First Contact With Possible Trainer...spooked Now

Topic 15295 | Page 1

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Kat's Comment
member avatar

So I get this call from a trainer, and after talking for a few minutes, her first question to me was " Do you have a problem sleeping in the top bunk while the truck is moving?"... Ummm, yeah...I do. 😐

So that conversation didn't last long. A little while later, my FM calls, and I start telling her about it not realizing that she had this trainer call me. Ended up that the trainer got her ear chewed off, and I got a message later from the woman saying she'd never ask me to do that. So why even ask that question?? Seriously?! The FM told me she's one of her best trainers too! She also seems to be pushing me to go with this person.

I'm a little freaked out to be honest. I'm stuck here in Springfield until Wednesday evening, and I've not had any other trainer contact me. Thoughts?? Should I go on and head out with this woman since the FM thinks so highly of her...start over fresh as it were? I have no idea how to handle this.

Fm:

Dispatcher, Fleet Manager, Driver Manager

The primary person a driver communicates with at his/her company. A dispatcher can play many roles, depending on the company's structure. Dispatchers may assign freight, file requests for home time, relay messages between the driver and management, inform customer service of any delays, change appointment times, and report information to the load planners.
Rainy 's Comment
member avatar

So I get this call from a trainer, and after talking for a few minutes, her first question to me was " Do you have a problem sleeping in the top bunk while the truck is moving?"... Ummm, yeah...I do. 😐

So that conversation didn't last long. A little while later, my FM calls, and I start telling her about it not realizing that she had this trainer call me. Ended up that the trainer got her ear chewed off, and I got a message later from the woman saying she'd never ask me to do that. So why even ask that question?? Seriously?! The FM told me she's one of her best trainers too! She also seems to be pushing me to go with this person.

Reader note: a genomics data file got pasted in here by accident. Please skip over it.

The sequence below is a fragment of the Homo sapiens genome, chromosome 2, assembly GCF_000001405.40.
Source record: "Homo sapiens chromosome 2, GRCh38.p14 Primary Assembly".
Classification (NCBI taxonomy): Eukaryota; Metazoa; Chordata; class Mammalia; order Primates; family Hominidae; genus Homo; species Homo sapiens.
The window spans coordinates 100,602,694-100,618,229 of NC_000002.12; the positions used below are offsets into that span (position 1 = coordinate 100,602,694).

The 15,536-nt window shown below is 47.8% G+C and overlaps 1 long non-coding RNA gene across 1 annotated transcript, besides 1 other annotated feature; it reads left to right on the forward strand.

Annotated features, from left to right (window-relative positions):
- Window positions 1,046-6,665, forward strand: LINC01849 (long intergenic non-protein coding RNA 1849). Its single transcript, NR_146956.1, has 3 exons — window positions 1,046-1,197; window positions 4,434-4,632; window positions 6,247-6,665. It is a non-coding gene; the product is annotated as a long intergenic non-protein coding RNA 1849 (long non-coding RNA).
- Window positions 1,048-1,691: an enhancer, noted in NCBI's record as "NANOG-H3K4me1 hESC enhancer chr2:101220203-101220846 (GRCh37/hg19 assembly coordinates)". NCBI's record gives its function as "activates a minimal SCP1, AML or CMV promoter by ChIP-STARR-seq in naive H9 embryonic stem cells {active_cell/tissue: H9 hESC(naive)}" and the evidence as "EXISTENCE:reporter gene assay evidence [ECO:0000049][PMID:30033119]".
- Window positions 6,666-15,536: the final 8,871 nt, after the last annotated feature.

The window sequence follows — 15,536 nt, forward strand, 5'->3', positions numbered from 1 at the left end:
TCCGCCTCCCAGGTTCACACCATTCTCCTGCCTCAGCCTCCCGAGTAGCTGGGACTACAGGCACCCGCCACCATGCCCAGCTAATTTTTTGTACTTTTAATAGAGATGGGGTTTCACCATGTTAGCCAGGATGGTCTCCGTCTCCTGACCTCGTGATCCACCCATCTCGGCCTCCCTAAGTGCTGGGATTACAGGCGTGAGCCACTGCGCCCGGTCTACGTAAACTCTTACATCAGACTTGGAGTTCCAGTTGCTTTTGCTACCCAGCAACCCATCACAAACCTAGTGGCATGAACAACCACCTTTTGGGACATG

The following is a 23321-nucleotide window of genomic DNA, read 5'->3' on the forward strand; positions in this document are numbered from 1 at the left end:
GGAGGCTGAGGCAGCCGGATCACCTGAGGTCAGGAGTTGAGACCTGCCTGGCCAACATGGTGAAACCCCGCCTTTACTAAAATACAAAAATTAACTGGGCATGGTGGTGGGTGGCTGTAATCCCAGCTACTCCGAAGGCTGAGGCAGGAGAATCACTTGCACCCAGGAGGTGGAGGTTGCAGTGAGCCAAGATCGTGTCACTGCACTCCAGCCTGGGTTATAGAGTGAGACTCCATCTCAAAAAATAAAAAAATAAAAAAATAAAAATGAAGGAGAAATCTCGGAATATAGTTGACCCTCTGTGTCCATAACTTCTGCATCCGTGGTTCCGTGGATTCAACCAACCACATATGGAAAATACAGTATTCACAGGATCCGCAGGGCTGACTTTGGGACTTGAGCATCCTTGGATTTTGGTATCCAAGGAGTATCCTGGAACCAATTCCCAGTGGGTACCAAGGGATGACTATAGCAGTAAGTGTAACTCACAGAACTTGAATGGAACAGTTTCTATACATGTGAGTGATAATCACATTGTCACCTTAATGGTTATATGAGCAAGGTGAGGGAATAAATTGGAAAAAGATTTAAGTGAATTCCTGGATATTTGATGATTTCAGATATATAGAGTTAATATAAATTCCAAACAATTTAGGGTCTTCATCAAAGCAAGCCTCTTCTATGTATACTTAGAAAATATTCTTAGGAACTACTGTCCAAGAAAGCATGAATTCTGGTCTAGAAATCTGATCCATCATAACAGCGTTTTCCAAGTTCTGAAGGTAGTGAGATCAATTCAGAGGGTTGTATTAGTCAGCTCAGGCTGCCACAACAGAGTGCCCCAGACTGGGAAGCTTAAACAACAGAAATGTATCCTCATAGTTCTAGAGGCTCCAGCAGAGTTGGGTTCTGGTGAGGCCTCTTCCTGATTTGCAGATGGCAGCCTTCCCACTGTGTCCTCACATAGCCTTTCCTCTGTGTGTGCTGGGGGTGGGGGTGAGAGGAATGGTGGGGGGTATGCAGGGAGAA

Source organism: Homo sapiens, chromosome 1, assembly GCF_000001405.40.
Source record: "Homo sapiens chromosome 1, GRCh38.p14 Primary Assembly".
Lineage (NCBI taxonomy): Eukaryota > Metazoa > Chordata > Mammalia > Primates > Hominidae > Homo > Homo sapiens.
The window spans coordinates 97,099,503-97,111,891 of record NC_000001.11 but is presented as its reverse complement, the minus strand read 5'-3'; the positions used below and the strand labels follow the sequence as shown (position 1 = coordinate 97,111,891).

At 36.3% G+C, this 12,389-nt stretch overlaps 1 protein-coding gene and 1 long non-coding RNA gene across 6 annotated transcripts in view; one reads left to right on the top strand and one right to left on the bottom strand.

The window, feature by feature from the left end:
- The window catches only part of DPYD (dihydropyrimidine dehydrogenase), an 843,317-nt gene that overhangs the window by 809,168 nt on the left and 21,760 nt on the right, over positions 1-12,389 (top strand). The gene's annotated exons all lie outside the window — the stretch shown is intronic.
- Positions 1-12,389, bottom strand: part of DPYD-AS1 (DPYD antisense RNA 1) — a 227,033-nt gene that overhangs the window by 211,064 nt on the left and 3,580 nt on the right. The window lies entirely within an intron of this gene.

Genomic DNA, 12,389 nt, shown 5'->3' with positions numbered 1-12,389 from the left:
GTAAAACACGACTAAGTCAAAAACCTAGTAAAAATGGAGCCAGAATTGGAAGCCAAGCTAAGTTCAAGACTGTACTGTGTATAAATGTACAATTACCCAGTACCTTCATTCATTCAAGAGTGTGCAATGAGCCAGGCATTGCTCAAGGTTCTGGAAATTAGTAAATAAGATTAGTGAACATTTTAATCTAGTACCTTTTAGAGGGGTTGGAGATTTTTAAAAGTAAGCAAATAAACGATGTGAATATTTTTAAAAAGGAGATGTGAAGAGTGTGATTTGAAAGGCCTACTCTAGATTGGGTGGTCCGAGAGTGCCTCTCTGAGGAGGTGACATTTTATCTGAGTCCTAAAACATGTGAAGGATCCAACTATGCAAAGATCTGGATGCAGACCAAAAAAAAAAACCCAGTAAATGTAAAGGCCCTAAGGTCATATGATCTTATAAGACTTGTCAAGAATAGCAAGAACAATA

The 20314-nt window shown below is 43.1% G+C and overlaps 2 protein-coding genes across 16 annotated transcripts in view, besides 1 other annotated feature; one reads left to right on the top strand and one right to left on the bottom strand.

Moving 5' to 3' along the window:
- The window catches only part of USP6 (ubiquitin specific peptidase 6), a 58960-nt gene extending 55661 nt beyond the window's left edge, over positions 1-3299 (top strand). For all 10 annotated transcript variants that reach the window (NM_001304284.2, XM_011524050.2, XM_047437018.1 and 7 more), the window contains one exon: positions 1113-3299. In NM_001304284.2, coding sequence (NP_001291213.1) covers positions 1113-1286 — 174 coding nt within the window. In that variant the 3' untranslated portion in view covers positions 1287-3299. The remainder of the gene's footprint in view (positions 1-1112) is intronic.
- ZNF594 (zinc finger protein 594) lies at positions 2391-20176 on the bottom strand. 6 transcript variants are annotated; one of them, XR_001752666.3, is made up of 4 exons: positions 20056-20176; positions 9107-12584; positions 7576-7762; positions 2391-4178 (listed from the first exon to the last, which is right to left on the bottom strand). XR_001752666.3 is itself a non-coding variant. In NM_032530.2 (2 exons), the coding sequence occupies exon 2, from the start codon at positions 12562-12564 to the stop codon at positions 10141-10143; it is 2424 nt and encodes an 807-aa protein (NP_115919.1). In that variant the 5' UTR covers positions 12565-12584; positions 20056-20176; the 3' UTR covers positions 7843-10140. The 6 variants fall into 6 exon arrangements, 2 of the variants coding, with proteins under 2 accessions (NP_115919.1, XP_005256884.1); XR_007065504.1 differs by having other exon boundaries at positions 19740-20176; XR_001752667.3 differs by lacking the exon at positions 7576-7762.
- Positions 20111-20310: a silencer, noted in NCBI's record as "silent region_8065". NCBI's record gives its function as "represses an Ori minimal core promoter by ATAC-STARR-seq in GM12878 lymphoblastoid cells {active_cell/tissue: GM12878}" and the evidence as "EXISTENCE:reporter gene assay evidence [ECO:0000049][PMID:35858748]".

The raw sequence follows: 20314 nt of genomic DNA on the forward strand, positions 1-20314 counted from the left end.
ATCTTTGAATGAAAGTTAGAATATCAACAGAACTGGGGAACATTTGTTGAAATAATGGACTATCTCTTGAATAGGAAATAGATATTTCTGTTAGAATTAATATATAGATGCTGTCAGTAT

I'm a little freaked out to be honest. I'm stuck here in Springfield until Wednesday evening, and I've not had any other trainer contact me. Thoughts?? Should I go on and head out with this woman since the FM thinks so highly of her...start over fresh as it were? I have no idea how to handle this.

Trainers are weird and constantly testing. She could have been asking to decide if you would take risks or if you would do what is safe. Not only did you choose safety but then you reported her (even unintentionally) which then showed the FM you would choose safety.

Go to dinner together and talk. See what happens. Don't hang out in your room or you won't meet any other trainers. Go to the practice pad and do your pretrip. Trainers hang out there scoping interested students. If you pass they get bonuses so they want serious students... not wall flowers.

Fm:

Dispatcher, Fleet Manager, Driver Manager

The primary person a driver communicates with at his/her company. A dispatcher can play many roles, depending on the company's structure. Dispatchers may assign freight, file requests for home time, relay messages between the driver and management, inform customer service of any delays, change appointment times, and report information to the load planners.

OOS:

When a violation by either a driver or company is confirmed, an out-of-service order removes either the driver or the vehicle from the roadway until the violation is corrected.